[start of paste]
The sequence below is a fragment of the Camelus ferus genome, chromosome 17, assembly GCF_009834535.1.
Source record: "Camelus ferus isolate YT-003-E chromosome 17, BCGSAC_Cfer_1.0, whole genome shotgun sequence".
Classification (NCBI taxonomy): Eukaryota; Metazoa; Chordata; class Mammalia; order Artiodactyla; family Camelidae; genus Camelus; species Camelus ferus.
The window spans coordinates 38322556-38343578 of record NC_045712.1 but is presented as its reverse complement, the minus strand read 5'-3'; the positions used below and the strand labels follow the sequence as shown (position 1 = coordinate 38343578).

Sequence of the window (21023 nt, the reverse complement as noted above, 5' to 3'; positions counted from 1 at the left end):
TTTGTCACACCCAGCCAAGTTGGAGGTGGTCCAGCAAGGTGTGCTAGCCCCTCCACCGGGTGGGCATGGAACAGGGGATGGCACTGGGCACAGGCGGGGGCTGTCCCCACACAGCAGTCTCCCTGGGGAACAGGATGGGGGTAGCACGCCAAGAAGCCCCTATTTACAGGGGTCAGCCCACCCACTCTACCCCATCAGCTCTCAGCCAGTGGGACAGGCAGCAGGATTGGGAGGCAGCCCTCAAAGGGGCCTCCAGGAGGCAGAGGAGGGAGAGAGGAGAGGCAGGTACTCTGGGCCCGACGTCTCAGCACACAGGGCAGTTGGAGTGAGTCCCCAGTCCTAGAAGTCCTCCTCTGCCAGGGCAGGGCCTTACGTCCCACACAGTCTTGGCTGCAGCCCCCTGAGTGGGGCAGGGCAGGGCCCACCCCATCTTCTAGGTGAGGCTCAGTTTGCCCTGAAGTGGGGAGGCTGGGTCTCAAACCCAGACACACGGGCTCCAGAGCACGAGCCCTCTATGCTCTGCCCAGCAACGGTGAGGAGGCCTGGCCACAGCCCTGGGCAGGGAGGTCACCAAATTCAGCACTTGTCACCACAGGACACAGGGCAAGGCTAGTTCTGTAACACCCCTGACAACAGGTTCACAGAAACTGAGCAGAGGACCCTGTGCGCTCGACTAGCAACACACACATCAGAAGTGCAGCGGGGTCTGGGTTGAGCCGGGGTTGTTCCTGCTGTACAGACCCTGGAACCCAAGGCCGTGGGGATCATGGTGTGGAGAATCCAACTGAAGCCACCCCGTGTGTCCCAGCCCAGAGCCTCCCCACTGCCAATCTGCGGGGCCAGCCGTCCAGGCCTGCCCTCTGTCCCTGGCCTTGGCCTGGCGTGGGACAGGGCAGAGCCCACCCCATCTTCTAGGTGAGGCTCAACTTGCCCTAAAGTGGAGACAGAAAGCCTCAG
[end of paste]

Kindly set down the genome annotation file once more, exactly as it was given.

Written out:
The sequence below is a fragment of the Camelus ferus genome, chromosome 17, assembly GCF_009834535.1.
Source record: "Camelus ferus isolate YT-003-E chromosome 17, BCGSAC_Cfer_1.0, whole genome shotgun sequence".
Classification (NCBI taxonomy): Eukaryota; Metazoa; Chordata; class Mammalia; order Artiodactyla; family Camelidae; genus Camelus; species Camelus ferus.
The window spans coordinates 38322556-38343578 of record NC_045712.1 but is presented as its reverse complement, the minus strand read 5'-3'; the positions used below and the strand labels follow the sequence as shown (position 1 = coordinate 38343578).

Sequence of the window (21023 nt, the reverse complement as noted above, 5' to 3'; positions counted from 1 at the left end):
TTTGTCACACCCAGCCAAGTTGGAGGTGGTCCAGCAAGGTGTGCTAGCCCCTCCACCGGGTGGGCATGGAACAGGGGATGGCACTGGGCACAGGCGGGGGCTGTCCCCACACAGCAGTCTCCCTGGGGAACAGGATGGGGGTAGCACGCCAAGAAGCCCCTATTTACAGGGGTCAGCCCACCCACTCTACCCCATCAGCTCTCAGCCAGTGGGACAGGCAGCAGGATTGGGAGGCAGCCCTCAAAGGGGCCTCCAGGAGGCAGAGGAGGGAGAGAGGAGAGGCAGGTACTCTGGGCCCGACGTCTCAGCACACAGGGCAGTTGGAGTGAGTCCCCAGTCCTAGAAGTCCTCCTCTGCCAGGGCAGGGCCTTACGTCCCACACAGTCTTGGCTGCAGCCCCCTGAGTGGGGCAGGGCAGGGCCCACCCCATCTTCTAGGTGAGGCTCAGTTTGCCCTGAAGTGGGGAGGCTGGGTCTCAAACCCAGACACACGGGCTCCAGAGCACGAGCCCTCTATGCTCTGCCCAGCAACGGTGAGGAGGCCTGGCCACAGCCCTGGGCAGGGAGGTCACCAAATTCAGCACTTGTCACCACAGGACACAGGGCAAGGCTAGTTCTGTAACACCCCTGACAACAGGTTCACAGAAACTGAGCAGAGGACCCTGTGCGCTCGACTAGCAACACACACATCAGAAGTGCAGCGGGGTCTGGGTTGAGCCGGGGTTGTTCCTGCTGTACAGACCCTGGAACCCAAGGCCGTGGGGATCATGGTGTGGAGAATCCAACTGAAGCCACCCCGTGTGTCCCAGCCCAGAGCCTCCCCACTGCCAATCTGCGGGGCCAGCCGTCCAGGCCTGCCCTCTGTCCCTGGCCTTGGCCTGGCGTGGGACAGGGCAGAGCCCACCCCATCTTCTAGGTGAGGCTCAACTTGCCCTAAAGTGGAGACAGAAAGCCTCAG